7. Do you have a particular scene that runs through your mind at a given moment? For example, when James explains what got him started blogging, I couldn’t help but think of a certain Sherlock scene in which Anderson says: ” I founded the Empty Hearse so like-minded people could meet, discuss theories… ” 🙂
  8. Which do you do more: enjoy Sunday evenings or dread Monday mornings?
  9. What book are you currently reading?
  10. What was the last country you traveled to?
  11. If you had all the time and money in the world, what would you do to help “enhance” your blog? Or, alternatively, would you do nothing different?

 

 

 

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Halloween Happenings in Berlin

I posted something about Halloween in Germany a long time ago (two years ago, actually), but this time the foreignness of the idea isn’t getting to me as much. I’ve accepted that Germany has accepted most of the US’s commercial holidays, including St. Patty’s Day and St. Valentine’s Day, so I just appreciate what I do see.

If I’m not mistaken, the Germans do have a Thanksgiving- even if it’s called “Harvest Thank Fest (Erntedankfest)” and even if it is closer to the harvest time in early October (Oct. 2nd, I believe).– I write “not mistaken” and “I believe” as though I don’t have internet and Google. I do. In fact, I just spent a ridiculous amount of time playing Google’s Halloween game. I can confirm that the above statements are true. —

In other news, I still find daily incentives to just get out and about the city by bike, if possible. The Allied Forces Museum is actually on the route to one of my University’s campuses. It’s almost right across from the US Consulate, where I may or may not have recently asked whether I could just vote at the US Embassy in center Berlin if I don’t get my absentee ballot on time.

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Here’s a photo from Platz der Luftbrücke. If you don’t know about the  Berliner Luftbrücke, or Airlift, I invite you to look it up.

This museum is in former west Berlin. The actual airport where the planes (like the one above) landed is much further in the east. I happened to walk by there today on my way home from a race.

The museum is one I really want to visit, as well as the Museum of Communications. Seeing as I’m doing my doctorate with media studies, I should inform myself about them as much as I can.

Today, it’s finally sunny after weeks of dreary clouds in Berlin. I spent all morning appreciating the sun, but now have to sit at my desk and work. At least the sun is gone now at 5 p.m. (Daylight Savings ended here!), so I feel less guilty.

Otherwise, life is pretty okay.

 

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I love this monument to freedom after the fall of the Berlin Wall. Makes me happy just to be able to see it on my commute.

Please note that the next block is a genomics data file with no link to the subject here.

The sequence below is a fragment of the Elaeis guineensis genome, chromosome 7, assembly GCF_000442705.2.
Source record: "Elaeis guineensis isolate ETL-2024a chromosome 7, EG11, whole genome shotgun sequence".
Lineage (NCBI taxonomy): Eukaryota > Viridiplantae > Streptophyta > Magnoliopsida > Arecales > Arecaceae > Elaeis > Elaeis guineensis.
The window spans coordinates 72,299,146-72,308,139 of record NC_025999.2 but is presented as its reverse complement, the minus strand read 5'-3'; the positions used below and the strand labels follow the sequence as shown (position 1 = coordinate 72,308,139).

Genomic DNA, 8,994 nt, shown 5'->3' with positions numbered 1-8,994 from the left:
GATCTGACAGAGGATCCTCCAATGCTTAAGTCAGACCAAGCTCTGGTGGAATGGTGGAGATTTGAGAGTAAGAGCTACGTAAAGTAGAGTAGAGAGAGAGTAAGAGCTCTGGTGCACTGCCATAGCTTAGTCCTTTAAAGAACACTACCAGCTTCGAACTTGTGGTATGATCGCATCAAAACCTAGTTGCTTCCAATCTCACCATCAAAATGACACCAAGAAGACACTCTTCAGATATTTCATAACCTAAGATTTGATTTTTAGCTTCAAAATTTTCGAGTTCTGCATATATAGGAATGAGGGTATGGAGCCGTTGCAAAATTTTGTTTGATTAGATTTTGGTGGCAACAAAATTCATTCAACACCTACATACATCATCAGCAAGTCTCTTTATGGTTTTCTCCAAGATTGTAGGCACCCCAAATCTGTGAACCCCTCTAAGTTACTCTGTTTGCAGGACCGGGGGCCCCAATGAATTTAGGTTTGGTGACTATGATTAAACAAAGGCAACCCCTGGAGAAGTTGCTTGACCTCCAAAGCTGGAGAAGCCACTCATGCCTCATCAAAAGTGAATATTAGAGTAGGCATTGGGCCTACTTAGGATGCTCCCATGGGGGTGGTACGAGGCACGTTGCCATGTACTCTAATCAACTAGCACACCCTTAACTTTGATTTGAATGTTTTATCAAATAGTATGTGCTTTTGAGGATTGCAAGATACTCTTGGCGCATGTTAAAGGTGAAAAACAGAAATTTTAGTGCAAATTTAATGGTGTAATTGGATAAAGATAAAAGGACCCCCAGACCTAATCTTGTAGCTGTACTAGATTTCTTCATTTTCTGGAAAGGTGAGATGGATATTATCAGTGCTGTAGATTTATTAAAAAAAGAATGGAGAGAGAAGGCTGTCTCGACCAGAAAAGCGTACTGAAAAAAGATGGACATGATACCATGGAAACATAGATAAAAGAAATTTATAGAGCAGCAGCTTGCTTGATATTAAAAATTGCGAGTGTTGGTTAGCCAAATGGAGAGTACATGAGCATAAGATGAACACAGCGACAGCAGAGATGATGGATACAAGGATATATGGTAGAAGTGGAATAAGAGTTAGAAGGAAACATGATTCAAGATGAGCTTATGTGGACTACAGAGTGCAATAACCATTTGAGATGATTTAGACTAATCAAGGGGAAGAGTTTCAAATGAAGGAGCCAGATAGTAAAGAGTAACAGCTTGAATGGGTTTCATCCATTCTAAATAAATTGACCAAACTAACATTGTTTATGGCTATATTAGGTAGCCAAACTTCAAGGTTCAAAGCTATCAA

I have one positive and one negative thing to say about living in Germany, or in Berlin:

(negative first, to get it over with): insurance laws are confusing as f***. Then again, they are in the US too, so can’t complain too much.

positive: the public transportation is such a huge quality-of-life booster. If I don’t have to get somewhere at a certain time, I can always get lost and find another way back to where I need to go. One transportation line always crosses with a line I’ll recognize, so I’m never lost for long. Of course, when I do have to be somewhere by a certain time… well, let’s just say I always need to plan a bit extra.

Hope everyone has a great week! Happy Halloween, tomorrow! I may not be dressing up, but I have my orange black cat socks I’ll be wearing.

German-American Day 2016

As citizens, we celebrate our national holidays and heritage. As people of a faith and/or culture, we celebrate our religious holidays. However, how many days do we take to celebrate cooperation between nations? Are we capable of realizing ourselves as planetary citizens, and celebrating that together? The only other holidays I can think of that are shared by more than one country are remembrance days. One has memorial days for the soldiers and civilians who died in World War One and Two, or other memorial days for when people do horrible things to one another. However, where are the days where we celebrate the positive interactions between nations? They are there, we just don’t know a lot about them.

For example, German-America Day has been in effect since former President Reagan signed Resolution 109 for it in 1987. How many Germans know about it? Even less US Americans seems to know, and yet it’s been faithfully celebrated on or around Oct. 6th for 29 years, now. The Federation of German American Clubs has a lot to do with this, and I am grateful to have participated in this weekends event in München, perhaps one of the most “German” of all cities.

When I got to München Hauptbahnhof (main train station), I was presented with a site of trains, Brezn (Bayrisch for pretzels), and Trachten (traditional Bavarian clothing). Finding the city that hosts a lot of Germany and the world for Oktoberfest (fun fact: Octoberfest is over by the first week of October), this came as no surprise. What continues to surprise me though, is that this is the image people have of Germany. Raised by a north German and spending almost all my time when in Germany in the north, I think of many other things when I think of this country.  However, of course my perspective comes from the fact that I have more experiences and encounters than Munich train station and Wies’n.